The scandals that have cost the bank in reputation and fines date back to 2011 or earlier, and include interest rate manipulation, tax evasion, and money laundering. All cases are separate and damning.
In fixing one, they created a whole other issue. The scam of fixing currency rates ran from 2003 – 2010. Deutsche Bank paid the largest fee of all banks in a rate rigging scandal that settled in April 2015, with 2.5 billion in fines. Aside from the obvious issue of profit losses due to fines, there is a lawsuit against Duetsche Bank from former employees fired during the rate rigging review. Turns out their bonus wasn’t as big as some of the senior colleagues. According to one former employee involved in the lawsuit, they generated a lot of profit for the bank and his bonus was a measly 4.3 million euros, compared to those that scored more during the years of 2008 – 2009. The 96 million dollar banker bonus based on profits was paid out in 2008 – 2009, and was discontinued thereafter.
Deep discounts lead to trouble, especially when those deep discounts are a form of tax evasion. Following both Co-CEO’s announcing their resignation came a police raid of the Deutsche Bank offices in Frankfurt. Only a coincidence, the targets of the investigation was not the bank’s employees, but 9 of the bank’s clients. Not to say the bank hasn’t also experienced issues over the years with tax evasion, but that’s another story. Separate cases that developed from timing.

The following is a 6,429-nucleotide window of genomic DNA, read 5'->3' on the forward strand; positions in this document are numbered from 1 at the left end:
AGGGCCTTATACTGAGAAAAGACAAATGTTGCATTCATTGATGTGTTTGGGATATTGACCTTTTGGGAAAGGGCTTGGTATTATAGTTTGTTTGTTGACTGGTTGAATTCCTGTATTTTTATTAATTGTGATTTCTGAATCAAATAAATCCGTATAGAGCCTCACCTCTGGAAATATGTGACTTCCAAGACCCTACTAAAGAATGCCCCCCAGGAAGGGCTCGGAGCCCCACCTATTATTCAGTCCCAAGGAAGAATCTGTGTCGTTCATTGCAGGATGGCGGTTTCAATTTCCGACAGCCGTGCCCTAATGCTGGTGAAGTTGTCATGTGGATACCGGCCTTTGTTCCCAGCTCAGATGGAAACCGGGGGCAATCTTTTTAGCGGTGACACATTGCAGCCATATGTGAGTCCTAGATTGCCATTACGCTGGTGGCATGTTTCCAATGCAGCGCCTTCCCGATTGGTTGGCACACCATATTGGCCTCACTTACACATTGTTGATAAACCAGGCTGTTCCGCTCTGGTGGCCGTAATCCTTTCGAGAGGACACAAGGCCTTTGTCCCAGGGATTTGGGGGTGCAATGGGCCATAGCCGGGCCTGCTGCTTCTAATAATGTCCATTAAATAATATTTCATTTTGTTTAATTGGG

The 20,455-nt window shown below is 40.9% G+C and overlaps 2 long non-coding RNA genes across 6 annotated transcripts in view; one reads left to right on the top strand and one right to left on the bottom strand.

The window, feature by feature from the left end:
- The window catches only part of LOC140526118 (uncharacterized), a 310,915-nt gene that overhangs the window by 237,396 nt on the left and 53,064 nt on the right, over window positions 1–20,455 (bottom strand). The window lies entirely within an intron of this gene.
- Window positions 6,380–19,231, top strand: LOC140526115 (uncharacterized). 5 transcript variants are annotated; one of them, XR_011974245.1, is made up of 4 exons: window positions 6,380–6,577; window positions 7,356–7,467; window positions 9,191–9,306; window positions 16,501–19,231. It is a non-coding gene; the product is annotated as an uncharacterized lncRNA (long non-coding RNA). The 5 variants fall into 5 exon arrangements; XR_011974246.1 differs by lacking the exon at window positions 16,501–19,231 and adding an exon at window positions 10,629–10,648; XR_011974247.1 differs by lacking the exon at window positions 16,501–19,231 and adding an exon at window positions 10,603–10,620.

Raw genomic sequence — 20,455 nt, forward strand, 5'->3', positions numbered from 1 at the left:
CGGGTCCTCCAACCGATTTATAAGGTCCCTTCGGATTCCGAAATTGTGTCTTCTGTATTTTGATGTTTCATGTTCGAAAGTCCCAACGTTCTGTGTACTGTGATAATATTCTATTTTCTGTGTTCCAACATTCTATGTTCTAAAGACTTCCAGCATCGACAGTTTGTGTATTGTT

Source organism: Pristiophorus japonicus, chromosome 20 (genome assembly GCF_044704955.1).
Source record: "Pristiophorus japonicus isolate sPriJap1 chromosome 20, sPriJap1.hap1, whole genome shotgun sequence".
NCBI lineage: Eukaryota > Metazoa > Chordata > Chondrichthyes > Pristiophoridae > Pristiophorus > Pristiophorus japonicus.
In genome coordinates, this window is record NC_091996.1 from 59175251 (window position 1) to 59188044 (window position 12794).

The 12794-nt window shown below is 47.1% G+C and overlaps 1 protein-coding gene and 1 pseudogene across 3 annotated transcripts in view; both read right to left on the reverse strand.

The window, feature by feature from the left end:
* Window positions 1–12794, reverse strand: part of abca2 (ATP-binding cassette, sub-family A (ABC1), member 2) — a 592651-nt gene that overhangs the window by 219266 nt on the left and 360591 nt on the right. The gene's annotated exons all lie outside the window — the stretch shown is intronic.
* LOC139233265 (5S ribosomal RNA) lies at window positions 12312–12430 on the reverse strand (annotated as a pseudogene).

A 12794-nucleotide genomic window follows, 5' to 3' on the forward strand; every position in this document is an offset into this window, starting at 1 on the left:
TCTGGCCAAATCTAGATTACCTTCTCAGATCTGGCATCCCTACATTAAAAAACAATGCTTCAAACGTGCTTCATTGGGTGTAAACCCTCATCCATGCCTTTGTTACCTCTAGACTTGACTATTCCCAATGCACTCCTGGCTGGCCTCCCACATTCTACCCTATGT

Consequences don’t only fall on those who do the crime, as is the case when you’re used. Another recent scandal involving Duetsche Bank is a current money laundering investigation that involves data from 2011 – 2015. The investigation revolves around a few of the bank’s Russian clients. They’re suspected of purchasing stock with the Ruble, while simultaneous trades were made through London for the same stocks using the dollar. The suspected money laundering took place through the Moscow branch, and it’s still being investigated whether any staff was involved.
The act of putting the needs of a large Investment Bank before one’s self appears quite honorable. The division most under fire is the investment side of the institution, an area Jain led prior to accepting the position of Co-CEO. Jain isn’t being blamed for the illegal activity that took place during that span. Instead, he was given even more authority recently, which made his resignation a surprise. He held the role of restructuring. More than a few bankers were given the shaft before Jain resigned from his post.